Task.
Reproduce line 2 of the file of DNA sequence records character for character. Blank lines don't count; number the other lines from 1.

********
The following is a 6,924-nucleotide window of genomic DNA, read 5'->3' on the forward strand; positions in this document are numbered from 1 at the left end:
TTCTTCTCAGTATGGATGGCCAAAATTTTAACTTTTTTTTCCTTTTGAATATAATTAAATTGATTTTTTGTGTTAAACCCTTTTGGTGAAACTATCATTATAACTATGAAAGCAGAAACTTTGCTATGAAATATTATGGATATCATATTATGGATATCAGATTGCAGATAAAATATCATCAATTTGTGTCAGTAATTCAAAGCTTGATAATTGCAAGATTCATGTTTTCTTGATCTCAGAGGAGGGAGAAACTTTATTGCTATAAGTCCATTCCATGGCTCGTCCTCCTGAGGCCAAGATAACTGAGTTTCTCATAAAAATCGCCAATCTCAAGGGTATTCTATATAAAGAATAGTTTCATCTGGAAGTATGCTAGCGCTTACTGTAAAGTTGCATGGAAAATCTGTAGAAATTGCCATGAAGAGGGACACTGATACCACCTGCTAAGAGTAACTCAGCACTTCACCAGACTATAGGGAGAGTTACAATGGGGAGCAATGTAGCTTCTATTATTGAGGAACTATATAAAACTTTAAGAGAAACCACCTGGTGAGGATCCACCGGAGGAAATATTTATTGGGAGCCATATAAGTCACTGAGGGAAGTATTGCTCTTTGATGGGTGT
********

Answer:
TTCTTCTCAGTATGGATGGCCAAAATTTTAACTTTTTTTTCCTTTTGAATATAATTAAATTGATTTTTTGTGTTAAACCCTTTTGGTGAAACTATCATTATAACTATGAAAGCAGAAACTTTGCTATGAAATATTATGGATATCATATTATGGATATCAGATTGCAGATAAAATATCATCAATTTGTGTCAGTAATTCAAAGCTTGATAATTGCAAGATTCATGTTTTCTTGATCTCAGAGGAGGGAGAAACTTTATTGCTATAAGTCCATTCCATGGCTCGTCCTCCTGAGGCCAAGATAACTGAGTTTCTCATAAAAATCGCCAATCTCAAGGGTATTCTATATAAAGAATAGTTTCATCTGGAAGTATGCTAGCGCTTACTGTAAAGTTGCATGGAAAATCTGTAGAAATTGCCATGAAGAGGGACACTGATACCACCTGCTAAGAGTAACTCAGCACTTCACCAGACTATAGGGAGAGTTACAATGGGGAGCAATGTAGCTTCTATTATTGAGGAACTATATAAAACTTTAAGAGAAACCACCTGGTGAGGATCCACCGGAGGAAATATTTATTGGGAGCCATATAAGTCACTGAGGGAAGTATTGCTCTTTGATGGGTGT